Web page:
Refugees are welcome: how East London holds refugee stories & history

29 July 2020
By Amy Zamarripa Solis

East London’s vibrant neighbourhoods were created through centuries of migration and incoming nationalities, including refugees from all over the world. This diverse heritage is built into the bricks and mortar of London, as well as in the everyday sights of markets, restaurants, religious establishments and festivals — the rich heritage and living culture that makes London unique.

Here’s just a few of East London hidden stories of migration and refugees, as explored through art, culture and heritage in our local communities of Hackney, Newham, Tower Hamlets and Waltham Forest.

19 Princelet Street in Spitalfields is a unique cultural institution. Built in 1719, the Georgian house is one of London’s smallest and most beautiful historic buildings. It was first home to silk weaving Huguenot Ogier family, who came to London to escape persecution in France. Over the centuries, the building has housed Irish immigrants and Jewish immigrants from Eastern Europe, as well as artisans and craft people. The building is now the first museum of immigration and diversity in Europe.

20 June marks World Refugee Day. Since 1998, Refugee Week UK festival has helped to celebrate the contributions, creativity and resilience of refugees. Art, cultural and education events are used to promote learning and cohesion. Hoxton-based organisation Counterpoint coordinates national activities, in partnership with national and international refugee and human rights organisations and agencies. Anyone can join the festival with events or activity that will help foster a better understanding of the refugee experience and connection with local communities.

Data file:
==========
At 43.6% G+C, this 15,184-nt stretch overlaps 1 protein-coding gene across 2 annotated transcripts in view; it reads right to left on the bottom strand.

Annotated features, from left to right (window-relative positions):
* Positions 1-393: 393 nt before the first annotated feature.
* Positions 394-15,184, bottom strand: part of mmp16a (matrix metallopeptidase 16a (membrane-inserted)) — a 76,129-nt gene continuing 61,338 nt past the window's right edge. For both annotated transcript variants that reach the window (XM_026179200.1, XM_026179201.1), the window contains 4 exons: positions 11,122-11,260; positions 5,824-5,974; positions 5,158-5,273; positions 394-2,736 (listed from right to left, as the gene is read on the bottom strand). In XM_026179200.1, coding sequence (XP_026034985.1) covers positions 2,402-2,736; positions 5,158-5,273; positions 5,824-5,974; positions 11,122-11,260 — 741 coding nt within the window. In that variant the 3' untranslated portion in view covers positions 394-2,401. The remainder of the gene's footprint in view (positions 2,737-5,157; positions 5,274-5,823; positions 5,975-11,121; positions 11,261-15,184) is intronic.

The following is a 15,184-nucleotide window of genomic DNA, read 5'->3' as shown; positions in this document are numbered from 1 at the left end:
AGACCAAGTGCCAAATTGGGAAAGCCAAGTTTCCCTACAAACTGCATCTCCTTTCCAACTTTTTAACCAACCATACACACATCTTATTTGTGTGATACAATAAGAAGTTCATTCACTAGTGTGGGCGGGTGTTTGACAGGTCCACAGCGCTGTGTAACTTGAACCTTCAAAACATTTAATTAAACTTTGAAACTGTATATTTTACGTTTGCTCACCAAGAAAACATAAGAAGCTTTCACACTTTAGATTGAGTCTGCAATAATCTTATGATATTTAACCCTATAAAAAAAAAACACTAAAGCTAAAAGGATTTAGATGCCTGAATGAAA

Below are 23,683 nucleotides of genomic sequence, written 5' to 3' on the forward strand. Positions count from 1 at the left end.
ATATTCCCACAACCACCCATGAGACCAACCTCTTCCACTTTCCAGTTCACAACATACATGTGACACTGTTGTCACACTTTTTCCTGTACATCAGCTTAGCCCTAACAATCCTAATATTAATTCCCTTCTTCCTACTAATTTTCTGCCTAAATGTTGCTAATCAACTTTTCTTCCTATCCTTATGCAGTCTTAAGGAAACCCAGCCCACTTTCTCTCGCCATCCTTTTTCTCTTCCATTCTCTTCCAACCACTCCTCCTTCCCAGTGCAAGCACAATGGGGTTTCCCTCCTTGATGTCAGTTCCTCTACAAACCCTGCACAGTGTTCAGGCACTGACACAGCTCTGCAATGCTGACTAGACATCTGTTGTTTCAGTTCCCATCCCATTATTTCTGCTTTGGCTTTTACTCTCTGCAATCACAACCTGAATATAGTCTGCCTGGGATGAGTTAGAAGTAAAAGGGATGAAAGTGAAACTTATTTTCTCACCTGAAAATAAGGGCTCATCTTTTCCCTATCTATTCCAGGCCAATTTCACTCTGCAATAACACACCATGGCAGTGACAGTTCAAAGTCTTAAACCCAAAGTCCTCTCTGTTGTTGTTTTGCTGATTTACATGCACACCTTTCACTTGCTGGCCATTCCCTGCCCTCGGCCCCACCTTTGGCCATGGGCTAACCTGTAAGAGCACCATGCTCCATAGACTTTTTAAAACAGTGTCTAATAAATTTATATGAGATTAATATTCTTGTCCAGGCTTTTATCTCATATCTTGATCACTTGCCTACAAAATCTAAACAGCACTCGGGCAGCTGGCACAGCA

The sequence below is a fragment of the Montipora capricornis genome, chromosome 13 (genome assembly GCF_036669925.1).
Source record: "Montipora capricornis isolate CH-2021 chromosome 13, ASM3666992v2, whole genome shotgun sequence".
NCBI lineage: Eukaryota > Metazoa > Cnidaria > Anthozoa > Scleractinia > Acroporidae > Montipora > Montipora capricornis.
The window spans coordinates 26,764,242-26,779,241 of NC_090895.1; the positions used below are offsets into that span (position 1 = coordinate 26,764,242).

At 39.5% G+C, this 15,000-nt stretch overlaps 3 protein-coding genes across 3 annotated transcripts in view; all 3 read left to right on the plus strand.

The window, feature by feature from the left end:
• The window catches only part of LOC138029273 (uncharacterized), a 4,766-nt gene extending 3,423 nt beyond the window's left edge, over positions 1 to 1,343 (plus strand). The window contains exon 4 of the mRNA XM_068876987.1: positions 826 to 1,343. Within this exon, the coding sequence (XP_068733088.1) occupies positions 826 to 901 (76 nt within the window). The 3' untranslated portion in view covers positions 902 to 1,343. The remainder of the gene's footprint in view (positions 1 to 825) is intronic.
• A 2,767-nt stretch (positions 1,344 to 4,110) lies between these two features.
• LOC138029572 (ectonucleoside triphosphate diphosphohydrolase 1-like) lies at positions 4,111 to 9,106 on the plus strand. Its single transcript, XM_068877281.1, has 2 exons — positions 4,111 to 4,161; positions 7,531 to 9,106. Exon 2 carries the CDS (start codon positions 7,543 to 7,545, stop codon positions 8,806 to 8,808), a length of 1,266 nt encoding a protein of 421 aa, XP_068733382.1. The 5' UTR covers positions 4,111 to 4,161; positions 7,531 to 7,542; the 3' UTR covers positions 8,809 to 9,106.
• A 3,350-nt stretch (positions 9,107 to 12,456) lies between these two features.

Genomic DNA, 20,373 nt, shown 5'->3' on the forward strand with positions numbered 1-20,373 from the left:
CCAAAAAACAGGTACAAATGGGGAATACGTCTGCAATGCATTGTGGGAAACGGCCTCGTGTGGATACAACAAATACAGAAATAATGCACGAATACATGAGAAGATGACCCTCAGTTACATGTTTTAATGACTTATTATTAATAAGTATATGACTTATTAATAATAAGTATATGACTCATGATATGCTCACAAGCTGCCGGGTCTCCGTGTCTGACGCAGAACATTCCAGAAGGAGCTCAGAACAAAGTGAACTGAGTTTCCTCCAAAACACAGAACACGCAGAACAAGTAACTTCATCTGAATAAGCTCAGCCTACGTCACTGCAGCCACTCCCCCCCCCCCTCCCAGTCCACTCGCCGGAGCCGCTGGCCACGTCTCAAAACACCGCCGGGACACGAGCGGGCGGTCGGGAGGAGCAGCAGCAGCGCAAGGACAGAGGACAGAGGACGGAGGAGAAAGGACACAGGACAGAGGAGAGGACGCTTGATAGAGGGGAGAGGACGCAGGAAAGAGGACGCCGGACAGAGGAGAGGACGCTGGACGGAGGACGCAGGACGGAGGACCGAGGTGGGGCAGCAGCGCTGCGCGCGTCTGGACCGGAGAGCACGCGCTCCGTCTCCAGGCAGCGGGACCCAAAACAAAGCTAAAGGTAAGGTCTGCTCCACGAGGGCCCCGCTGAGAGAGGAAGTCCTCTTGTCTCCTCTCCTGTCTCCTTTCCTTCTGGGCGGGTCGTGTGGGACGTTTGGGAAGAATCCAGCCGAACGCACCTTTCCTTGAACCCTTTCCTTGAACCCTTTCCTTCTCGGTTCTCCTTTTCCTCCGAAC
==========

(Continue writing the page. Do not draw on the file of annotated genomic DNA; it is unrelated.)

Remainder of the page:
Did you know that Docklands campus of the University of East London is the home of Centre for Migration, Refugees and Belonging? The centre offers courses and higher education degrees and also houses one one of Britain’s largest collections of materials on refugees and forced migration. Refugee Council Archive is a treasure trove of information on displacement, flight and exile and on refugee community life.

Meanwhile East Bank partner University of College London has a Migration Research Unit with an MSc in Global Migration for example. And if you’re a refugee or asylum seeker considering pursuing an undergraduate degree at UCL, there is support at hand to help on your journey — visit their ‘Forced Migration Students’ webpage.

If you’re a refugee or have a good idea for a project working with refugees and you are based in East London, Foundation for FutureLondon can help with funding. You must live, work or study in Hackney, Newham, Tower Hamlets or Waltham Forest.

Your idea might be to gain new skills, qualifications, training or start a new business. We’re here to support a new path for local people wanting to work in arts, culture, innovation or placemaking.

Find out more about our funding programmes and apply for funding today.


This list is not meant to be exhaustive, only illustrative of services available in East London. All information was current at the time of writing. For up to date information and support, we suggest contacting your local authority or national organisations – see the list below.

Throughout the boroughs, there are local support services for refugees, asylum seekers and other migrants. Hackney Migrant Centre offers free advice on immigration, welfare and health. Newham’s Refugee and Migrant Project (RAMP) supports migrants, asylum seekers and refugees who are destitute or facing destitution. Tower Hamlets and Waltham Forest councils offer advice and local help on their websites.

Hackney Council
Newham Council
Tower Hamlets Council
Waltham Forest Council

Refugee Council
Migrant Help
National Asylum Support Service

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